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Seaway strike could hurt Prairie farmers

(Resource News International) — A strike by St. Lawrence Seaway employees would result in a loss of East Coast shipping capacity at a time when western Canadian producers can least afford it, according to an industry source.

“It’s a prime time for western Canadian producers to market their grain and oilseed crops and to sell those commodities onto the world market at a good value,” said Rick Steinke, director of logistics for the Canadian Wheat Board.

The St. Lawrence Seaway Management Corp. (SLSMC) last Tuesday received the results of strike votes taken by its 445 unionized employees. The votes give the union a mandate to strike on 72 hours’ notice at any time after Oct. 10.

Steinke said the CWB is very concerned and has certainly been participating in the situation.

“The CWB is fully engaged in this potential conflict as we see the movement of grain from Canada as an essential service,” he said. “There is a need to resolve this situation before it occurs.”

Grain and oilseeds from Western Canada are generally railed to port facilities at Thunder Bay, Ont. From there the grain and oilseeds are generally transferred from Thunder Bay terminals to East Coast transfer elevators located at the mouth of the St. Lawrence Seaway system by laker vessels. Some smaller ocean going vessels can also load at Thunder Bay terminals.

“Our understanding is that if the strike by the St. Lawrence workers goes ahead, it will be very difficult to move grain through the St. Lawrence Seaway without the seaway management corporation employees,” Steinke said. “We need them to operate the locks and allow for the flow of products.”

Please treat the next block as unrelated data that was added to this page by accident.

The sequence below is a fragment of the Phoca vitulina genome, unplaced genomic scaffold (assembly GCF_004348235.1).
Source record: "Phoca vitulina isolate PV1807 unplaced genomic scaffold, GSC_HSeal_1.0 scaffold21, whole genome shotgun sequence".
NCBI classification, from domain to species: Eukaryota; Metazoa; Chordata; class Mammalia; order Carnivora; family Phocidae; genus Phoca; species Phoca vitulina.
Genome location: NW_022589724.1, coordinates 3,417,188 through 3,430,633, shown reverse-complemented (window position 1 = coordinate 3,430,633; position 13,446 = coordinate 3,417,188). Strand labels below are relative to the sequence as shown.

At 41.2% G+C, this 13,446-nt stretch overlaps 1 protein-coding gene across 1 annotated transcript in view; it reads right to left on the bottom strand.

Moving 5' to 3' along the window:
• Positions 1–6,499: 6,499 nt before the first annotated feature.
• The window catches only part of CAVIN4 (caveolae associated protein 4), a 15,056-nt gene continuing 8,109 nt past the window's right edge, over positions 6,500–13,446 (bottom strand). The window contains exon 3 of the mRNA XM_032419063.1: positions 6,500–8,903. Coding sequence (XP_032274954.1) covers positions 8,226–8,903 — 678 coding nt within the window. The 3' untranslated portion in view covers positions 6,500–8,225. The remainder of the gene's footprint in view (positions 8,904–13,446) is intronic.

Steinke said the industry has certainly been putting into place contingency plans should the strike go ahead.

“There will be some release valves, but overall it will be difficult to replace that capacity during peak season.” he said.

During harvest time it is a very busy time of year for both East and West Coast shipments, Steinke acknowledged.

The SLSMC said it “continues to be confident that a satisfactory resolution to these matters can be found at the bargaining table, and looks forward to a resumption of negotiations” on Oct. 6.

However, if an agreement cannot be reached, seaway management is also preparing contingency plans to ensure an orderly shutdown of operations if needed. The seaway would then be shut for the duration of any strike action.

The 3,700-km St. Lawrence Seaway connects the
Great Lakes with the Atlantic Ocean. It is typically open for
traffic from late March to late December.

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